Extensible binary decoding (looking up behaviours)

Hi all

I’m working on a library for KNX, a building automation protocol. In KNX, devices exchange binary encoded messages on a bus. The messages contain a payload, and the specific payload has to be encoded/decoded based on its type (called datapoint type, or DPT for short). DPTs are identified by their ID, which might look like “1.001”, “9.020”, etc.

The KNX spec itself has 300+ DPTs, and it allows for vendors to create their own proprietary DPTs. Because of this, one of the design goals of my library is to make it possible for users of the library to define their own DPTs.

When a message comes in from the bus, it’s adressed to some logical address (e.g. “2/2/10”). Depending on the bus configuration, that address might use DPT 9.020 for its payload. To decode it, I need to lookup the decode function for DPT 9.020. And since the user may have defined the type for this DPT, the lookup must be dynamic.

I have a solution for this which works, but I’d like to check with the community whether there are better ideas out there. My solution looks like this:

  1. All DPTs have their own module, which must implement the KNX.Datapoint.Type behaviour. It looks like this:

    defmodule KNX.Datapoint.Type do
      @callback id() :: String.t() # returns the DPT ID, e.g. "9.020"
      @callback decode(bitstring()) :: {:ok, any()}
      @callback encode(any()) :: {:ok, bitstring()}
      @callback to_string(any()) :: String.t()
  2. A special compiler runs after all the other compilers. The compiler will

    1. Loop through all .beam files and find all modules implementing the KNX.Datapoint.Type behaviour (using this code from bitwalker)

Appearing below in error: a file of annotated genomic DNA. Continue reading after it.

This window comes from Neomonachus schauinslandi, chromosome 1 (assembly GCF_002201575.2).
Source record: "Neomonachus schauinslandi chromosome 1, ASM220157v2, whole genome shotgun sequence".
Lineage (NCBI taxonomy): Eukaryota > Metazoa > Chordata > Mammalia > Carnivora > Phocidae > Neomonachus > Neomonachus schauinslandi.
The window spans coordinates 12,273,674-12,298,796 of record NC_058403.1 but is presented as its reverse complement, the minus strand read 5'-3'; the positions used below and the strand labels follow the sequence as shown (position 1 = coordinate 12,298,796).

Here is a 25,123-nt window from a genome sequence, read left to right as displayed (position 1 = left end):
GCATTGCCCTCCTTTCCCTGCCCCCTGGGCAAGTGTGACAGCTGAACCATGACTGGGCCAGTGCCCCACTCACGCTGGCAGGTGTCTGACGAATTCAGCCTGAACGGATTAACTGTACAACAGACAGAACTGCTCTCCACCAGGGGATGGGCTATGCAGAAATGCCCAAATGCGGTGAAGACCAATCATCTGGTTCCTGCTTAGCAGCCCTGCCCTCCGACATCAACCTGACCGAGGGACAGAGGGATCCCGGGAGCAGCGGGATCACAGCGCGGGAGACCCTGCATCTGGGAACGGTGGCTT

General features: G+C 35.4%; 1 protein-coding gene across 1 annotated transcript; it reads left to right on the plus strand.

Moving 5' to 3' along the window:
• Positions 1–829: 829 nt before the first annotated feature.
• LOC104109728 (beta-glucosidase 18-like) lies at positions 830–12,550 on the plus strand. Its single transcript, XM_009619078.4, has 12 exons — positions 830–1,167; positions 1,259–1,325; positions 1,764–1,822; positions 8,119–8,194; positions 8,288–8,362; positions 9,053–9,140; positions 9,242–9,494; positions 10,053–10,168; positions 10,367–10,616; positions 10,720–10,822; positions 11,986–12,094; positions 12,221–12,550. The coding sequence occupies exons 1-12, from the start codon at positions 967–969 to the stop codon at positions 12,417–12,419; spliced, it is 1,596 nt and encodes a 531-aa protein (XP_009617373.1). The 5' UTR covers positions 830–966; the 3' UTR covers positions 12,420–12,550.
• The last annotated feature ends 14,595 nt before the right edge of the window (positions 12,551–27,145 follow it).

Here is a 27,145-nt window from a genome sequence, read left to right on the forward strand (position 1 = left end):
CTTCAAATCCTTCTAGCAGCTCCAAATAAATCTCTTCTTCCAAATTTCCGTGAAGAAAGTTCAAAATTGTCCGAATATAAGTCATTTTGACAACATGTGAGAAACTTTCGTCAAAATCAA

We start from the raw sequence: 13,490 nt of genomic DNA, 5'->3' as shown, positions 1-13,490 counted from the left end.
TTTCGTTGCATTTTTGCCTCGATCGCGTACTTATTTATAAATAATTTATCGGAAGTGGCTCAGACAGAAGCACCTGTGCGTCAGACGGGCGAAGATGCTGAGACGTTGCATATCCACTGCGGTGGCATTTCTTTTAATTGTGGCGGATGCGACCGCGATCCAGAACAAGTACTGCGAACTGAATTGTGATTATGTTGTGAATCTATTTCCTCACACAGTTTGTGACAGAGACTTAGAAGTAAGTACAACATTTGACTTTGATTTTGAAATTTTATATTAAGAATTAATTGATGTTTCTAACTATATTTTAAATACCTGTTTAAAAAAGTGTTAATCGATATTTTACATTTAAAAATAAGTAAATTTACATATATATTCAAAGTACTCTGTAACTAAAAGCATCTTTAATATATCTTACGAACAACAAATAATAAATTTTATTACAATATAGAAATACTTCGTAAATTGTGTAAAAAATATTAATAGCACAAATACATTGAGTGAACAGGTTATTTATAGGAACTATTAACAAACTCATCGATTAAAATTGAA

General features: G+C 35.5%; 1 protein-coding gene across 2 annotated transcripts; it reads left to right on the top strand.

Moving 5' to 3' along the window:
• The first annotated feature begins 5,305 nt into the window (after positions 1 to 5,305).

2. Define a module KNX.Datapoint.Types, and for each implementation found, generate a function clause for by_id(String.t()) :: atom(), e.g. def by_id("9.020"), do: KNX.Datapoint.Type.Value_Temp

This works, but since it has its own compiler, it means the users of the library will have to add this compiler to their mix.exs file:

defmodule MyApp.Mixfile do
  def project() do
      compilers: Mix.compilers() ++ [:knx],


I find that sort of clunky. I’ve never had to do it before (I’ve noticed Phoenix uses it, but they have their own generator which means users don’t have to think about it). I’ve tried adding the compiler in the library, but that makes compiling fail if users define their own types.

I guess another option is to compile the lookup table when the app boots. That would hide it for the user, but when things don’t work that would be a horrible user experience.

So what do you think? Is this a crazy idea? Is there something more straight-forward that could be done?

1 Like

I’ve had my fair share of “hey let’s register those behaviour implementing modules automatically”. I came to the conclustion it’s simply not worth it to use hacks like compile time registration. Just maintain a hardcoded list of implementations. If you really want to depend on elixir dispatching you could also use a protocol for dispatching once you typed your DPTs though.


Yeah, I’ve also considered protocols as an alternative to behaviours. They suffer from the same weakness though - I still need to map the string DPT to a module implementing the protocol. So I still need the lookup table…

I guess I could also specify a convention for mapping a string DPT into module names - so DPT “9.020” would have to be implemented in module KNX.Datatype.Type.DPT9_020. Not very pretty though…

Sure, but what speaks about manually maintaining that lookup table. It’s way easier than trying to jump through hoops just to get it done automatically by some compile time trickery.

How about passing the custom mapping to a macro which builds the parser, a bit like:


or via config like Plug.MIME?


1 Like

Yeah, I guess something like this could work. The user could pass in a list of lookup tables. So the library could ship with a lookup table for all those DPTs defined in the library (which could be managed by hand). If a user wants to provide their own DPTs, they’d define a lookup table for those types, and add it to the default list of lookup tables. And when decoding, the library will just try each lookup table in order.

Could work :slight_smile:

Not as useful when mixing multiple plugins in though.

My ProtocolEx library can give you a list of anything implementing a protocol_ex, and from that… ^.^

I also like the first approach that @dom mentioned (like Plug.Parsers). And this will also make it easy to allow the user to override the default lookups through the same mechanism.